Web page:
Q MY BROTHER and mother jointly sold their four-room Housing Board (HDB) flat. But my brother, who has a low IQ, backed out and refused to proceed with the HDB sale procedure on the first appointment. The HDB then postponed the appointment date by a month.
But my brother is still refusing to sell the flat. The buyer has engaged a lawyer and a summons has been issued to my brother, with a copy sent to me.
Could you please advise me on the following:
a) What are the consequences if we do not sell the flat?
b) Can a lawyer be engaged to protect my brother’s interests?
c) Can the buyer ‘force sell’ the flat?
Here is a brief history of my brother. He was admitted to Singapore General Hospital for depression in January this year after he was cheated of all his POSB savings by a close colleague last year. He has not worked since then. My mother has no savings.
A I ASSUME that your mother and brother (‘the sellers’) had granted an Option to Purchase to the buyer who has duly exercised the Option. Once the Option is exercised by the buyer, it becomes an agreement that is binding on both the sellers and the buyer. Your brother will not be able to back out of the terms of the Option on the account of his low IQ unless the following factors can be shown:
Your brother was of unsound mind at the time of signing the Option to Purchase, to such an extent that he was incapable of understanding what he was doing when he signed the Option; and
The buyer knew or ought reasonably to have known of his disability.
If these two factors can be proved, then your brother may avoid the agreement. Otherwise, the sellers are legally obliged to proceed with the sale according to the terms of the Option.
The Option would contain a term that subjects the sale to the conditions of the Law Society Conditions of Sale 1999.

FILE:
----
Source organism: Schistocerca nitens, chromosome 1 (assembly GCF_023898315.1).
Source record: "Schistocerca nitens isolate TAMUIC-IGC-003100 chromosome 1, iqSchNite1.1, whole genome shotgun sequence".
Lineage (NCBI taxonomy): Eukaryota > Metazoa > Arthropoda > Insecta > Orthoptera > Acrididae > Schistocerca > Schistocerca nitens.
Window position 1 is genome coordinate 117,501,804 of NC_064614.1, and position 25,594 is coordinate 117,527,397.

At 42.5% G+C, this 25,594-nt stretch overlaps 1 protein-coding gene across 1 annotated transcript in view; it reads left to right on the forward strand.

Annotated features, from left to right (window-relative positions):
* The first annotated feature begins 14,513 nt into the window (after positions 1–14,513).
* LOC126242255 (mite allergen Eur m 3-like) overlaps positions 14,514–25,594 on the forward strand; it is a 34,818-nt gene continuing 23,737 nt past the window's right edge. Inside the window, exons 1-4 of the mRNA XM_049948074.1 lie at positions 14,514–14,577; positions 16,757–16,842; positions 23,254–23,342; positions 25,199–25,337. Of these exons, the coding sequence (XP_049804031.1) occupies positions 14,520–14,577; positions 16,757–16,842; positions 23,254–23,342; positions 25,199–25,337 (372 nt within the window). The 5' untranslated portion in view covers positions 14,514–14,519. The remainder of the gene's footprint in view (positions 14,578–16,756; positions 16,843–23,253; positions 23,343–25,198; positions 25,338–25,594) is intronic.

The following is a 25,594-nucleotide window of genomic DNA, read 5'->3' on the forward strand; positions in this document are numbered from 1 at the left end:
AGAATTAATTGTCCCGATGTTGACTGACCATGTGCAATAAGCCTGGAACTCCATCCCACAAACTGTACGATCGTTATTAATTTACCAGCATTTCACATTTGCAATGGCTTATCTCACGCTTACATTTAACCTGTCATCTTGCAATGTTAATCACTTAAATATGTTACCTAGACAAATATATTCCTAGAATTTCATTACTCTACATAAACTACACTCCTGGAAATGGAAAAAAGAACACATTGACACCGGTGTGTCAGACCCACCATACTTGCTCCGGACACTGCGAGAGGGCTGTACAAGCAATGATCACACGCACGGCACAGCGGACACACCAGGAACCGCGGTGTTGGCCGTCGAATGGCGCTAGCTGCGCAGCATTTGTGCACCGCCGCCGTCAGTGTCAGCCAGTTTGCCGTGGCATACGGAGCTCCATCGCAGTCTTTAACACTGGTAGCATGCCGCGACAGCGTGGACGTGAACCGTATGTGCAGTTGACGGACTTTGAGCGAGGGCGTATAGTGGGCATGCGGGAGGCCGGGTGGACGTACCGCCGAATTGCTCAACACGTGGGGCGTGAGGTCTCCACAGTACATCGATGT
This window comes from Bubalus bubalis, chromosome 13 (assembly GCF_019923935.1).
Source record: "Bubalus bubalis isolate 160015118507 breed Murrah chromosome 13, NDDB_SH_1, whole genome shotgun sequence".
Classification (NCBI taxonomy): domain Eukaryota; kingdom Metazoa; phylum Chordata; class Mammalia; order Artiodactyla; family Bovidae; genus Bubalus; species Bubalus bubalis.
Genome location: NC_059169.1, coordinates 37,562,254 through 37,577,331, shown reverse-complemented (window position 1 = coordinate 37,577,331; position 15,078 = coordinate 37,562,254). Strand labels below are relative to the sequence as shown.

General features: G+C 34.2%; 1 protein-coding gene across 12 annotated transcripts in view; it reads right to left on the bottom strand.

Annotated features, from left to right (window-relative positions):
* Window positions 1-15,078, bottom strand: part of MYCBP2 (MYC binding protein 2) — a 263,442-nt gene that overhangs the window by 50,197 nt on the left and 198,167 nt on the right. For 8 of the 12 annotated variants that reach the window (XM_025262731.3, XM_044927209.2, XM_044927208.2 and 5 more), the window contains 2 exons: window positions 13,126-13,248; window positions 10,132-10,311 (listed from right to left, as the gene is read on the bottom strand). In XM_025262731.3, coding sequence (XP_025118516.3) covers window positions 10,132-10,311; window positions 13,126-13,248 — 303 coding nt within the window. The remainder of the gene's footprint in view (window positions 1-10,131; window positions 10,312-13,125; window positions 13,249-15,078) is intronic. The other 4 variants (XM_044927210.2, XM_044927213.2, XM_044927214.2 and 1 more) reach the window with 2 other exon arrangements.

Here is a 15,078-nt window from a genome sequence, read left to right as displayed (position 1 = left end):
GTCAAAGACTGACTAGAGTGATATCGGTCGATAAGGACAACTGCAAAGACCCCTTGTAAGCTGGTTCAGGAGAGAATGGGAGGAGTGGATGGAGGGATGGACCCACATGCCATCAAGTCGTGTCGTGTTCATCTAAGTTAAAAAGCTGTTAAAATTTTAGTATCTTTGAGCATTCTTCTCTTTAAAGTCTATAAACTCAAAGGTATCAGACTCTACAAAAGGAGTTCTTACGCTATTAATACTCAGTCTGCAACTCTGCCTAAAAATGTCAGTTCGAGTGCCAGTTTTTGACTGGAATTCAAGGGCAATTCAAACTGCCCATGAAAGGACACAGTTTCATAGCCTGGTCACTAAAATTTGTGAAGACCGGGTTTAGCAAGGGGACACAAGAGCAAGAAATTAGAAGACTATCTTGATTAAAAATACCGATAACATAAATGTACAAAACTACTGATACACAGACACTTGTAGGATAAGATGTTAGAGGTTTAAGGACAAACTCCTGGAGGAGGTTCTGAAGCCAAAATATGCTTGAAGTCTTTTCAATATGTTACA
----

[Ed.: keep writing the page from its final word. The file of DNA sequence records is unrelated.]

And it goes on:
One of the conditions provides that if the sellers fail and/or refuse to proceed with the sale, then the buyer can elect either to obtain a court order to force the sellers to complete the sale or to obtain an order against the sellers for an award of damages in favour of the buyer.
If the buyer elects to claim damages, the measure of damages payable by the sellers to him will be assessed
by the court. This will comprise mainly the difference between the market value of the flat and the sale price as agreed in the Option, usually calculated at the date when the buyer elects to seek the remedy of damages.
Hence, the sellers are well advised to attend the appointment at HDB. They should immediately inform the buyer of their intention to do so. This will render the writ of summons issued by the buyer premature and redundant. The sellers should certainly engage a lawyer to protect their interests.
In view of their lack of income and savings, they may wish to apply for legal aid at the Legal Aid Bureau at 45 Maxwell Road, #08-12, The URA Centre, East Wing, Singapore 069118. If they qualify for legal aid, the Legal Aid Bureau will assign lawyers to represent them. You may wish to visit their website at http://app.minlaw.gov.sg/lab
Lie Chin Chin
(incorporating Lie Kee Pong Partnership)
Source: The Sunday Times 19 Aug 07